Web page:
In her presentation, Whai Oritetanga – In pursuit of equity, Haddon, who is the quality and service improvement manager, Māori Pae Ora Māori Health Directorate at MidCentral District Health Board, posed many questions about how nurses cared and advocated for whānau and how they applied te Tiriti o Waitangi in their practice.
“As nurses, how can we create new ways collectively to ensure whānau can access care, free from judgement and have the knowledge to advocate for themselves? How, as nurses, can we enable culturally relevant support? Do we put ourselves in someone else’s shoes? Do we understand their opinions and point of view? Often, as nurses, we focus through an individualistic lens, whereas we should place the entire whānau at the centre of everything we do.”
‘If you change the way you look at things, things you look at will change’
Haddon (Ngāpuhi) defined equality as treating everyone the same; equity as providing the resources people needed to get ahead and liberation as removing all barriers and including considerations such as whose whenua you were on and incorporating iwi.
Māori health equity involved deliberate actions to make sure “we are doing our best for whānau”, including integrating bicultural practices in everything we do.
Haddon repeated a number of statements Māori nurses heard every day:
“I treat all people the same, regardless of ethnicity.” “They have too many people visiting them.” “Māori patients are too complex.” “They live outside this region.” “I’m not from New Zealand and I haven’t heard of the treaty.” “Working with whānau is not as important as working with the patient.”
And Māori patients often told Māori nurses: “I’m not talking to them because I feel they judge me and my whānau.” “I just tell them what they want to hear.”
Hearing those sorts of statements every day was sad. She urged nurses to shift to a wellness focus, to engage in whānau-centred practices and to consider how, collectively, they could advance Māori health.
“Do you connect across services or stay within your own speciality?” she asked.
Nurses should use the concept of mauri ora – life force or an essence – to help Māori they cared for to increase their know- ledge and their power and to restore their dignity. The concept of waiora referred to the significance of the environment on wellbeing. The environment included good housing, clean water and air and healthy kai.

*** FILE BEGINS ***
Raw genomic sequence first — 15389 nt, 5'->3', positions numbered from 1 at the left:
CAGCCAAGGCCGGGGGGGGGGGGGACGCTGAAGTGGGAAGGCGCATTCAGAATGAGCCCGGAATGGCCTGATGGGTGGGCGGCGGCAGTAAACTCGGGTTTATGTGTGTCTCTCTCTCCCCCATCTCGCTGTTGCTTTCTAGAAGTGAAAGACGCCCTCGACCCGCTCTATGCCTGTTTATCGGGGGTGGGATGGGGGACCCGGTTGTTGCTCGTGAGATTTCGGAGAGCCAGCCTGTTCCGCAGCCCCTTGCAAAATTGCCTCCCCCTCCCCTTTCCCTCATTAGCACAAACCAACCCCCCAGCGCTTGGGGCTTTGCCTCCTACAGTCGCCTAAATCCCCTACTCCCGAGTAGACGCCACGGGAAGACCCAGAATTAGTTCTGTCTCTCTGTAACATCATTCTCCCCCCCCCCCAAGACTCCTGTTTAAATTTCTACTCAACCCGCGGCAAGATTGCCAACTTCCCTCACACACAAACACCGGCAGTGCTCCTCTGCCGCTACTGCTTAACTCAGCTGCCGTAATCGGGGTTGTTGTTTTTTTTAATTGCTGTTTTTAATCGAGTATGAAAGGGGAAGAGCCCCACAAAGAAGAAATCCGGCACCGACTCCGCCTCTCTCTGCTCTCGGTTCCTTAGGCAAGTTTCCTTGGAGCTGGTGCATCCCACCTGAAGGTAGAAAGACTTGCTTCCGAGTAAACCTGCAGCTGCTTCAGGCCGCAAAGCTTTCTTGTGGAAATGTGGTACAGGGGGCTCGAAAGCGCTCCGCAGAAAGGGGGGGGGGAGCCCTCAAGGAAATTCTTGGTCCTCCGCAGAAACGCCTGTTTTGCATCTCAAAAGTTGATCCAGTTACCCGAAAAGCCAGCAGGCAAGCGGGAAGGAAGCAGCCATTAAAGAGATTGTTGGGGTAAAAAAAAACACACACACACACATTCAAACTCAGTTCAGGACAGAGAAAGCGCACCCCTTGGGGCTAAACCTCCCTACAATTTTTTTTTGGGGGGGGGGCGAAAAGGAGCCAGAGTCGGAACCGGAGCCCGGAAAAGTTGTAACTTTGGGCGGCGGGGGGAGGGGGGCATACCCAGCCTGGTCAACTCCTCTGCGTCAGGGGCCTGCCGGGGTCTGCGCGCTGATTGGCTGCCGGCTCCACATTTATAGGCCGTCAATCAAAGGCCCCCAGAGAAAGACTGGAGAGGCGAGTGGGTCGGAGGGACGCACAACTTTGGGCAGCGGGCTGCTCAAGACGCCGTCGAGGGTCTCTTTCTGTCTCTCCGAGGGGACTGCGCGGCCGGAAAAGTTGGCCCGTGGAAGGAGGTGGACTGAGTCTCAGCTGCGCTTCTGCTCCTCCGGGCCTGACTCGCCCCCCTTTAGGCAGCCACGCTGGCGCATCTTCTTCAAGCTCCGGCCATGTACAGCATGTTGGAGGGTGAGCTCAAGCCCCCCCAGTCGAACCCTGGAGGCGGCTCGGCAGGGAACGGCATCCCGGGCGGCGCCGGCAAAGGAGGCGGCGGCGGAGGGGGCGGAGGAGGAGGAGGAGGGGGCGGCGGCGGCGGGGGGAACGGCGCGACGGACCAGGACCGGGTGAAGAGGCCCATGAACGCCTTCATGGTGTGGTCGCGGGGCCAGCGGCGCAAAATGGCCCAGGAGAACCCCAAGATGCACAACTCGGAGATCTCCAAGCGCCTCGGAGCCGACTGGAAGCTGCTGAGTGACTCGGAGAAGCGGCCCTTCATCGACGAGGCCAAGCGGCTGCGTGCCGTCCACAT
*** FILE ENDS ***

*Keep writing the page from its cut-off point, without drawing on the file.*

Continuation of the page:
Partnering with whānau, using whānaungatanga when introducing yourself, asking whānau what mattered to them and what resources they needed, working with iwi providers and kaupapa Māori services and referring whānau to them, including whānau in multidisciplinary team meetings and using Māori models of health were some ways nurses could “broker and create therapeutic relationships with whānau”.
How do nurses advocate?
Nurses should also consider how they advocated for those in their care and Haddon posed some questions to consider. From whose perspective? Who do we involve? What does it look like? What does successful advocacy look like for whānau?
She challenged nurses to “think differently. If you change the way your look at things, things you look at will change”, she concluded.
In her mihi, she referred to those who had died of the corona virus and to the 185 people who had died in the February 2011 earthquake in Christchurch – “aroha and respect to all involved”, she said.
Haddon also provided some historical context to her presentation, stating that Māori health had been undervalued since the early 1800s. The Tohunga Suppression Act, 1907, had grown out of Western ideology and had forced rongoā practices underground. “That Act denied the ability for us to have culturally responsive practices.”
Nursing education had been modelled on the Florence Nightingale schools. “The way schools were run dismissed how we practised and indigenous knowledge was removed from the curriculum.”
This professional forum coverage replaces college and section news for March.